ARGO

ArgoIf Reading Lotia in Tehran made me think twice about the intelligence of the people living in Iran, ARGO brought back all my original feelings that the country should be nuked to a fine powder.

ARGO was a great film.  Here is the story of a group of Americans that escaped the US Embassy in Iran and hid out with the Canadian Ambassador while everyone else was held prisoner.  I’ll be honest, I don’t remember these people at all-though I do clearly recall the running total on the evening news as day after day after day passed.

Argo opens with a nice politically correct statement from a woman with an Iranian accent telling how everything was fine in Iran until those evil bastards the Americans made a blood thirsty villain the Shah of Iran.  This little opening sequence makes it clear that what happened was all America’s fault-it then moves on to the story of the poor saps working at the Embassy who were just doing their jobs and had nothing to do with regime changing.

Our hero is an expert at getting people out of tricky situations and he is horrified that the original rescue plan involves having the escapees ride bicycles 300 miles across the Iranian wilderness in the middle of winter.  Other plans are also shot down, until finally, the only idea left is to pretend that they are a film crew scouting locations for a sci-fi movie called ARGO.

What follows is a story of Hollywood and the CIA working together to pull off a near impossible rescue.  One of the most shocking shots in the movie was the Hollywood sign of 1980, a few random scraps of wood rotting away in the Hollywood hills.  How the hell did that happen?

This was a griping story that kept you on the edge of your seat for the entire running time.  The people of Iran are shown to be nothing but blood thirsty lunatics with the exception of three people.  Two of them are public relations officials who try to carry on as if nothing has happened while helping the film crew look for places to shot their movie.  The other is a maid working for the Canadian Ambassador who chooses to help the escapees rather than turn them in.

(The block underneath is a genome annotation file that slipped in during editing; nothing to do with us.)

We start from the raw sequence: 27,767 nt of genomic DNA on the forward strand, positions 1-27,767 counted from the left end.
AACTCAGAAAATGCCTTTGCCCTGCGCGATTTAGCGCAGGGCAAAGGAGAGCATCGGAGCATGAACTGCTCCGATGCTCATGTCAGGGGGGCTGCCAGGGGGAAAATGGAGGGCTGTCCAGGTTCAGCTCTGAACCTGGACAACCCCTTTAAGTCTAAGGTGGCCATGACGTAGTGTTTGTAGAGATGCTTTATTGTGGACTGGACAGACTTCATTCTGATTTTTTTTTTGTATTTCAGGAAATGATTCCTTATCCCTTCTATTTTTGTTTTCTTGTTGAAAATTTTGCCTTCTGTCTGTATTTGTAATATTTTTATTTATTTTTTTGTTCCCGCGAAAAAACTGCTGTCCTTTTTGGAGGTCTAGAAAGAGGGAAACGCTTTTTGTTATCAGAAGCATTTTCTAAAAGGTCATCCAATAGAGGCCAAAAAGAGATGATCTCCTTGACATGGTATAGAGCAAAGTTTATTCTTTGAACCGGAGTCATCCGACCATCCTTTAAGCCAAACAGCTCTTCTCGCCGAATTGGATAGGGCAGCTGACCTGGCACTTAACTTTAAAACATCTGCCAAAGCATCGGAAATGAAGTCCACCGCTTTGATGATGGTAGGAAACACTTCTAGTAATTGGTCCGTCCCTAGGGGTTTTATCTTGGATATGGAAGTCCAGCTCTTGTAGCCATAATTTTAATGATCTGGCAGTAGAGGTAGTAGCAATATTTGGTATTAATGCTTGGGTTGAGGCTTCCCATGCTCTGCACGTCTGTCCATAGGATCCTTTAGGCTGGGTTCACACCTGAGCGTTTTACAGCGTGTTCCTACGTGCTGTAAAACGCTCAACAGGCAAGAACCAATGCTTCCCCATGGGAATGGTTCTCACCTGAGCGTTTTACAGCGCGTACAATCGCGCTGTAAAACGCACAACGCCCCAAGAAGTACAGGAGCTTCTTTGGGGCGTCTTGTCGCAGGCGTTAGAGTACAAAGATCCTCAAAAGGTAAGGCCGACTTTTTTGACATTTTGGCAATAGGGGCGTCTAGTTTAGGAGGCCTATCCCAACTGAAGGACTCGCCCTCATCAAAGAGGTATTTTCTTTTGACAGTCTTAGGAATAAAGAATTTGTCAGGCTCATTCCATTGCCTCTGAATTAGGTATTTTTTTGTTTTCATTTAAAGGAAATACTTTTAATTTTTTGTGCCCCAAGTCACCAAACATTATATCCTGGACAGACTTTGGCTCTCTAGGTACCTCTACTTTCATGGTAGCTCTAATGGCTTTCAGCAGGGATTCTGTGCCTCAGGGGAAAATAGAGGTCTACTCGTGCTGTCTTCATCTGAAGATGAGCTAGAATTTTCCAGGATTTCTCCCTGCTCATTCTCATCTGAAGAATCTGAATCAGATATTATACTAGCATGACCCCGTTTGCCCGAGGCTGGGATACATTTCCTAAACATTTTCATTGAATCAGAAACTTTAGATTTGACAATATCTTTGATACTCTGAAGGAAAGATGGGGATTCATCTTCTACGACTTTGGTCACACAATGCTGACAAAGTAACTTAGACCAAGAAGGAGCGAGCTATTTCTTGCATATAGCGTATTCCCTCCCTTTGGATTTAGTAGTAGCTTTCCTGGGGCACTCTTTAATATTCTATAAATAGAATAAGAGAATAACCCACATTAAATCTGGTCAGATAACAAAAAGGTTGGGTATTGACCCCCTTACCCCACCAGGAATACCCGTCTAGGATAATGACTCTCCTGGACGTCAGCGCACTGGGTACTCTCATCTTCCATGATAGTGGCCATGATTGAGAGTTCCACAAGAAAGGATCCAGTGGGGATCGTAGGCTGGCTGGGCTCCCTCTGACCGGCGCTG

At every step of the way, every decision threatens to be the death of our heroes.

As the film rolls to an end there is a voice over from President Carter where he talks about what a hero Tony Mendez is and how happy he was that the Iran Crisis ended peacefully.  As if he had anything to do with it.  It’s hard to imagine just about any other President in US history laying back and taking it the way Carter did.

I’ve always said that George W Bush was wrong to invade Iraq and Afghanistan-sure we needed to do something after 9/11, but that wasn’t it.  Unlike Bush, Carter knew where the Bad Guys were and what would be needed to end the crisis.  I was never a fan of President Reagan, but he did two things I fully approved of-he fired the Air Traffic Controllers when they went on strike; and he put the Fear of God-and nuclear weapons-into Iran.

ARGO was a great film, great cast, great sets, and a lot of emotion.  It fully deserves it’s Best Picture Oscar.

 

Jon Herrera

Jon Herrera

Writer, Photographer, Blogger.
Jon Herrera

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Writer, Photographer, Blogger.

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5 comments on “ARGO
  1. NONE says:

    Good review. With Ebert gone, I expect more like this.

  2. DESCARTES says:

    I always had dreams of becoming a real live film critic, but I never knew where to start. No one came looking for me when Siskel died, so I don’t expect the offers to come pouring in now that Ebert has gone to that big balcony in the sky.

  3. NONE says:

    You are live and criticizing films, which makes you a real live film critic in a way. If you see it, write it.

    Looking forward to someone finishing a real “Argo” movie. The science fiction movie presented in this one.

  4. DESCARTES says:

    When the panel was doing the read through it looked a lot like Flash Gordon. But then, maybe all bad sci fi films look alike

  5. NONE says:

    If it also had a Queen soundtrack, at least that might have been salvagable.

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